The international debate over whether Iraq's alleged nuclear, biological, and chemical weapons programs posed an imminent threat to the United States and its allies provides a stark example of the urgent need for effective international regimes to rein in the spread of weapons of mass destruction.
The need is especially acute in the area of germ warfare. Although a treaty signed by President Nixon in 1972 prohibits the development, production, and stockpiling of biological weapons, it lacks a legally binding verification and monitoring mechanism, rendering it essentially toothless.
The first cases of anthrax bioterrorism occurred in the US in September and October 2001, when letters containing anthrax were mailed to congressional leaders and members of the news media. A General Accounting Office report last month put the cost of the successful Capitol Hill anthrax cleanup at $27 million. In addition to the threat from domestic and international bioterrorism from nonstate groups, close to a dozen countries are suspected of having or seeking an offensive biological weapons capability. Anthrax, plague, and botulinum toxin, if effectively delivered on a large scale, would unleash a horror unlike any we have seen in the US.
In the face of this clear and present danger, and at precisely the time when we need a strengthened biological weapons regime, international diplomacy is deadlocked. The Bush administration has essentially rejected all negotiations to create a legally binding verification protocol to the biological weapons treaty - leaving a dangerous gap in the control regime. We must redouble efforts to fill this breach, by persuading our elected officials of the benefits of multilateral controls and by promoting new and innovative solutions.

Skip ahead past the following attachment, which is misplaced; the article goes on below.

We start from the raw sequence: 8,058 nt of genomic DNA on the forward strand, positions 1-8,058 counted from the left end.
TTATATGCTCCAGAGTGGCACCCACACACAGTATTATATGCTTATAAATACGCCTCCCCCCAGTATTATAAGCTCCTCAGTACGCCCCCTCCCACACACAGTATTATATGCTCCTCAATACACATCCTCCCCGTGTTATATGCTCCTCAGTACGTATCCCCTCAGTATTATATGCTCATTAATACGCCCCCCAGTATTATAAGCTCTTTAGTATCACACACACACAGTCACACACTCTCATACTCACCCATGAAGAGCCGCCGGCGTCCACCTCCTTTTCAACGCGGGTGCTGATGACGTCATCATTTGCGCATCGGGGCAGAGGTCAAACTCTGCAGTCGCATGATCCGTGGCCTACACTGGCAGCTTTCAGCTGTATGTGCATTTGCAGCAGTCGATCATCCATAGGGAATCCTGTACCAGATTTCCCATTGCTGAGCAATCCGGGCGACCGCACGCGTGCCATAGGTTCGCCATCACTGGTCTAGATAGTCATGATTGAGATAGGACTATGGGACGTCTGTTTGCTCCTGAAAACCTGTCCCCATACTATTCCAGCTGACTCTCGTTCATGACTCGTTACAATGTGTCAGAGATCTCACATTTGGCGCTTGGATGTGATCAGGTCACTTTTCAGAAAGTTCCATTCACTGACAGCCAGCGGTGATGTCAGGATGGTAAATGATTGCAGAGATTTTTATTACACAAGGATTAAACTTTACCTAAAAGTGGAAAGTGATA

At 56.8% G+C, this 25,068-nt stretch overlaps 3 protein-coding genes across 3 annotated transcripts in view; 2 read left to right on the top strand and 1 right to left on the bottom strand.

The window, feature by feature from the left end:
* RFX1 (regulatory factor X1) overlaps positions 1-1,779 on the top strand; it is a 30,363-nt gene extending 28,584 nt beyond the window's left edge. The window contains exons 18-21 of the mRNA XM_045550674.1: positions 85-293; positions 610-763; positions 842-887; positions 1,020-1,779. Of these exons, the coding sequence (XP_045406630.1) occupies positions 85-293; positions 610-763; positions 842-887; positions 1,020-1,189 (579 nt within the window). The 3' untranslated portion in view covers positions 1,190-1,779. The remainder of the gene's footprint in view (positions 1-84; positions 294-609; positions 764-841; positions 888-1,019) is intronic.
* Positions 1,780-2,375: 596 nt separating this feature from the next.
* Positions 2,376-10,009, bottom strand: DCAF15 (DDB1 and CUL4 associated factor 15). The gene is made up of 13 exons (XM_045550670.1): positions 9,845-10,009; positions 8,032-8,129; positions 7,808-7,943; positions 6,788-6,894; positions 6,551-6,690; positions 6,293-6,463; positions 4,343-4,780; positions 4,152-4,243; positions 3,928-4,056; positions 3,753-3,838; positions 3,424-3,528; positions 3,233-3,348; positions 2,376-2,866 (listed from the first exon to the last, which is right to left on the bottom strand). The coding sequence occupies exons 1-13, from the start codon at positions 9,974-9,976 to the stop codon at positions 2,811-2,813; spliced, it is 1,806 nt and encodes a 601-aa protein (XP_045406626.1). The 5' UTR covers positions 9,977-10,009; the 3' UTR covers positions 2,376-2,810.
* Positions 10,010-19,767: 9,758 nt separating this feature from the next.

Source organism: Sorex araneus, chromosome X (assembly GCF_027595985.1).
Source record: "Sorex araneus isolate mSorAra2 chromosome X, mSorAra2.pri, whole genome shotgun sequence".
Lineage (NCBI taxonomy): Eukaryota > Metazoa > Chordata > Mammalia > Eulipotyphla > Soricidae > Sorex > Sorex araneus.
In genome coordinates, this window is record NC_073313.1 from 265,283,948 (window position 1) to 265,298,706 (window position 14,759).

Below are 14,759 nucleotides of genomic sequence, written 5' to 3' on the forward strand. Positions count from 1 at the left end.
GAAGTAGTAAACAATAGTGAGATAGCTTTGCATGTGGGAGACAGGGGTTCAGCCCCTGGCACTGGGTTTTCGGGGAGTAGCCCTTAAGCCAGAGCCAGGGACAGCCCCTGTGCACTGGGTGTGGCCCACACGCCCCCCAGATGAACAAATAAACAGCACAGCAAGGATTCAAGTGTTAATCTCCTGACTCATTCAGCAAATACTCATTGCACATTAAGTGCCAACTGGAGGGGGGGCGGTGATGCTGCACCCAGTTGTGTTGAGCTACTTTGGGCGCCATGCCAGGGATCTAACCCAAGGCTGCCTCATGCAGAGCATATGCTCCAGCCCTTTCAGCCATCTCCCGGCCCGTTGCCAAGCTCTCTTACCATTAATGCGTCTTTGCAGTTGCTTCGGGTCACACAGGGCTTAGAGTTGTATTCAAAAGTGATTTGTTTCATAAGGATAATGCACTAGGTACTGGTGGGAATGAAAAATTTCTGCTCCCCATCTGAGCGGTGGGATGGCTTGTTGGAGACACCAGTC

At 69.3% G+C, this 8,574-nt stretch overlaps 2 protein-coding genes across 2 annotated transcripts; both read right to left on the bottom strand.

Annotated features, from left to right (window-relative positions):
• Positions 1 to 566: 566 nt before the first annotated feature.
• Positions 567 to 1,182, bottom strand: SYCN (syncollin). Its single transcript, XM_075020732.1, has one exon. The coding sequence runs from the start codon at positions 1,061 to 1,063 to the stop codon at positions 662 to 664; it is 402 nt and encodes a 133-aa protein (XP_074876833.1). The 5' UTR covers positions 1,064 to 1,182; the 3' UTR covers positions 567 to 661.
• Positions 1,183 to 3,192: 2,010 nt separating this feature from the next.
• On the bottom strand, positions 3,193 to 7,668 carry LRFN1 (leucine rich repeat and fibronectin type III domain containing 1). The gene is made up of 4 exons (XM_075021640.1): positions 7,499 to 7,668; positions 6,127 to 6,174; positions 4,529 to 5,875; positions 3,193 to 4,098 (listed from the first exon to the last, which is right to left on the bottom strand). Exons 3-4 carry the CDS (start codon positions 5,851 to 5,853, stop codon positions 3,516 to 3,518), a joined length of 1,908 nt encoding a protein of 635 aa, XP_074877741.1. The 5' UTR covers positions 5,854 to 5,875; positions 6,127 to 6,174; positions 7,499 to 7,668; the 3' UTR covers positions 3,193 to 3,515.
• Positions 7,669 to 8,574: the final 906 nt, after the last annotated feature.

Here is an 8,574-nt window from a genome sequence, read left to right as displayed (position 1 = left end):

One such innovation is coming from a group of civil-society organizations, including the Harvard Sussex program based in Boston and in Brighton, England. Called the BioWeapons Prevention Project, it will track and report on governmental actions to comply with the biological weapons treaty, as well as monitor developments in the field of biological sciences. The project draws heavily from other nongovernmental efforts involved in monitoring compliance with international rules and norms, in areas such as human rights, small arms, land mines, and the environment. It envisions creating a global network of nongovernmental organizations that will gather, analyze, and present relevant data from countries around the globe.
The recent outbreaks of exotic diseases such as West Nile virus, SARS, and monkeypox have tested the world's public health system, just as the still-unresolved anthrax attacks raised US public awareness of bioterrorism. Clearly, a good healthcare infrastructure and an effective disease detection and medical response program are primary requirements in a country's bioweapon protection strategy. These need to be coupled with resources for intelligence, antiterrorism, civil biodefense and emergency programs.
But no single government will be able to totally protect its citizens from the nightmare of bioterrorism or germ warfare by these means alone. Disease knows no borders, so countries must establish and enforce tough export controls to ensure that they and their industries, while promoting beneficial scientific development, are not also contributing to the spread of biological weapons. These controls must be enforced as part of a unified global approach to this international menace. Only the development of an effective international prohibition regime, enforced by a powerful multilateral agency, will ensure universal control of bioweapons.
• Naila Bolus is executive director of the Ploughshares Fund, a global grantmaker working to build a safer world. Ian Davis, a founder of the BioWeapons Prevention Project, is executive director of the British-American Security Information Council, an independent security and arms control research organization.